The impersonation effort came just a day after Twitter removed verification from accounts that had been previously verified for the purpose of credibility. Twitter CEO Elon Musk’s controversial decision to remove the “legacy” verifications took away the authenticated status of all three of the impersonated accounts.

Before Friday, the usernames of the true mayoral account, CDOT account and IDOT account had all previously appeared alongside a blue check mark signaling that the accounts had been proved to actually represent the authorities they claimed to represent. However, those check marks were taken away Thursday because of Musk’s decision.

New York City's government also had their own problem.

But this highlights a real problem: in a disaster, or an election, how will people know what information is real? I think "by not using Twitter" seems like the right answer but I also don't think Twitter will fully die by next November.

I didn't publish on Twitter very much before. Today, I'm just standing on shore, watching the ship sink. But it's a big ship, and its sinking will foul the environment for a long time.

Ambivalent about self-identity

Emma Camp, an assistant editor at Reason, initially found an autism diagnosis comforting, but now has second thoughts:

In many online circles — particularly those frequented by young, white, middle-class women like me — certain diagnoses are treated like a zodiac sign or Myers-Briggs type. Once they were primarily serious medical conditions, perhaps ones of which to be ashamed. Now, absent social stigma, mental health status functions as yet another category in our ever-expanding identity politics, transforming what it means to have a psychological or neurological disorder for a generation of young people, though not entirely for the better.

I was first diagnosed with autism at age 20, shortly after my sophomore year of college. After my costly evaluation, I was relieved. Knowing I had autism gave me the permission I needed to accept my quirks and insecurities.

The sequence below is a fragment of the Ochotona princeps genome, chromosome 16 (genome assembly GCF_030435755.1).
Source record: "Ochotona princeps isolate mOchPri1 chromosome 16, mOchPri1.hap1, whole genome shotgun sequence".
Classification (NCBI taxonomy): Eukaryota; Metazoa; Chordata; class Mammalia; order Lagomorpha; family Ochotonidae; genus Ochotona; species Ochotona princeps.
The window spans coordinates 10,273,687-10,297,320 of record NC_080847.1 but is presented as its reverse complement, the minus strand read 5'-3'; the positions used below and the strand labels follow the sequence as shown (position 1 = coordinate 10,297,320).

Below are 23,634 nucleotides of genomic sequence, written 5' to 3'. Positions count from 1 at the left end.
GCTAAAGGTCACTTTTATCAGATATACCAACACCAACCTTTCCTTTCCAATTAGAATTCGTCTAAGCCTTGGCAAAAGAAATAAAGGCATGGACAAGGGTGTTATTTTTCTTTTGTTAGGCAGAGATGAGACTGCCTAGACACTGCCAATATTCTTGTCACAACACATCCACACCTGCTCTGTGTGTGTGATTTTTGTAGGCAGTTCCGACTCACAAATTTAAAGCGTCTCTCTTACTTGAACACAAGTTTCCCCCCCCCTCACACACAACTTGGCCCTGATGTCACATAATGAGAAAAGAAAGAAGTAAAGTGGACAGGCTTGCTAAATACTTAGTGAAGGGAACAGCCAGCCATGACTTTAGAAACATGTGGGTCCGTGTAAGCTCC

The condition quickly became a core part of my identity.

Under the kind of identity politics most frequently found on left-wing internet circles, immutable identity characteristics like race, gender and sexual orientation are a person’s most important features, giving those in certain historically disfavored groups special authority to comment on issues affecting their community. There’s a constant throat-clearing among many left-leaning young people — “as a queer person,” “as a woman of color”— phrases used to assert epistemic authority or dodge accusations of wrongthink. I myself have started many a sentence with “as an autistic person” to pre-empt criticism.

But mental health diagnoses, along with most other categories up for examination under our identity politics, are accidents of birth. To make them central features of our identities is to focus on the things we can’t control ourselves — an approach that is ultimately disempowering.

Her whole essay is worth a read.

Stuff I may come back to later

First, because it's April 20th, we have a a couple of stories about marijuana:

(The Daily Parker owns shares in Chicago-based Green Thumb Industries.)

Second, because it's the 21st Century, we have a collection of articles about the end of democracy:

And in me. I've got software to write.

Rails to trails

Freelance writer John Carpenter (a "husky man of 60, with the approximate flexibility of a rusty old tractor") explores some of the abandoned railroads that now have bike paths on them in the Chicago area:

Chicago is teeming with them — rail trails, I mean. Once extolled by the poet Carl Sandburg as the “player with railroads and the nation’s freight handler,” it remains a national railroad hub. That means there are bike paths along existing lines, like the Green Bay Trail beside Metra’s North Line, and trails along the roadbed of long-abandoned lines, like the west suburban Illinois Prairie Path and the city’s Bloomingdale Trail, also known as The 606.